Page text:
Travelling between countries and continents alone with my children has always made friends question my sanity, but what if passport control officers questioned my right to travel alone with my kids?
Unfortunately, that happened. When taking the ferry with my children to England, the British immigration officer asked me why my children were on British passports when I was travelling on an American one; why our last names were different; and where their father was. He also asked my children to tell him their names, how old they were, and what they called me. Only when he was completely satisfied that I wasn’t kidnapping them were we allowed to continue on our journey.
After this incident, for each trip, I drafted a ‘permission slip’ to show that my husband consented to me travelling alone with our children. This consisted of a letter detailing our itinerary, flights and contact details. Both my husband and I signed the document, and I included a copy of his passport photo and signature page. Of course, once I had my cobbled-together consent form, no one asked for it.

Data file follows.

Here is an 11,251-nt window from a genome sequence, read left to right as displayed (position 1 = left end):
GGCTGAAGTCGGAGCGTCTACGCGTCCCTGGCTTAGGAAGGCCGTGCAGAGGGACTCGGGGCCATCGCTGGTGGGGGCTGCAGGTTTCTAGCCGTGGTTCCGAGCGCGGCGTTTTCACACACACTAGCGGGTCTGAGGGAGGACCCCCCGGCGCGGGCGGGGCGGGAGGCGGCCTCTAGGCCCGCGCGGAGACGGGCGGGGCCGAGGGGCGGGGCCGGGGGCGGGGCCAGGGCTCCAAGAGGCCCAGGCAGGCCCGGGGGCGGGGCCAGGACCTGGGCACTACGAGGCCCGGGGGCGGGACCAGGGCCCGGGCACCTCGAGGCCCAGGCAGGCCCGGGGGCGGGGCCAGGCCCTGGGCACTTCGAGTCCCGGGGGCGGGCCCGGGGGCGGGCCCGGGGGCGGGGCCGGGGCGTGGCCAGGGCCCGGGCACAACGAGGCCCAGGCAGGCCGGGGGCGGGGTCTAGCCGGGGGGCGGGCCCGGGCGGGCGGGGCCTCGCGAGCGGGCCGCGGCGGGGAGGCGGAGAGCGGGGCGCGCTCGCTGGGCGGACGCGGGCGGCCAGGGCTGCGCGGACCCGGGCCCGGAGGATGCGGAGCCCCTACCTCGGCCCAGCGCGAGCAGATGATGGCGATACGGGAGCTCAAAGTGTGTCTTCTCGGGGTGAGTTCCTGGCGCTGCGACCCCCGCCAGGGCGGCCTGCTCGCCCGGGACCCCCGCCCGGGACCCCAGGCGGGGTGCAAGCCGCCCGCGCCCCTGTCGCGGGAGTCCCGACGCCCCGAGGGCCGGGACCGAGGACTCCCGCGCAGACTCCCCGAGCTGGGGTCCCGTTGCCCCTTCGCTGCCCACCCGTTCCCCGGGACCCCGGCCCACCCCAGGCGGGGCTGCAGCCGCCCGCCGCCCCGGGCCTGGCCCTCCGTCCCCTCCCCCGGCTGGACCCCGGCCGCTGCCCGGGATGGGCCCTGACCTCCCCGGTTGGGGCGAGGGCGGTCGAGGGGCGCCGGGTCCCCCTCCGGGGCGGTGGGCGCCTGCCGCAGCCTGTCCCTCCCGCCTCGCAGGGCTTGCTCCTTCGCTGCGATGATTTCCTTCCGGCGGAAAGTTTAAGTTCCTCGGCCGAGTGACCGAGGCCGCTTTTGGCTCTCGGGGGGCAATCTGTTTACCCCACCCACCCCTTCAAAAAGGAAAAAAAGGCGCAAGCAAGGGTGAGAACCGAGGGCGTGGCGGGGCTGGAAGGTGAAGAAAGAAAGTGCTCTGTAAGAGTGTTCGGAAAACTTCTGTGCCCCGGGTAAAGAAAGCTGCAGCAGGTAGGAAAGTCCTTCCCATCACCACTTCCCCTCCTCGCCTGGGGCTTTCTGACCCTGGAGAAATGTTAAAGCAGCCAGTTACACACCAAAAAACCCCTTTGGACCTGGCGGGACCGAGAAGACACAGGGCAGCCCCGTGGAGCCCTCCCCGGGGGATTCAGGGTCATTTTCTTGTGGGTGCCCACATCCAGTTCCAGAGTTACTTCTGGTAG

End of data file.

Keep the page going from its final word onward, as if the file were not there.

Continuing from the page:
However, the need for such a consent form is more than a paranoid assumption on my part or urban myth. Several of my friends and acquaintances have also been questioned at airports, especially when their children were travelling on passports from a country different to that of the parent or had a different last name.
Thankfully, you no longer need to draft your own travel permission slip, because the Dutch government has created (in English) a Consent Letter for Minors Travelling Abroad along with a set of instructions on how to fill out the form and which supporting documents to attach.
If you plan on travelling alone with children across country borders, please fill out and take along one of these consent forms. As the cliché goes: it’s better to be safe than locked up for kidnapping.
Summary of Useful Links
– Dutch government page with description of consent letter and links
– American government page with description of consent letter
– American Minor Travel Consent Form
Photo by John Gilchrist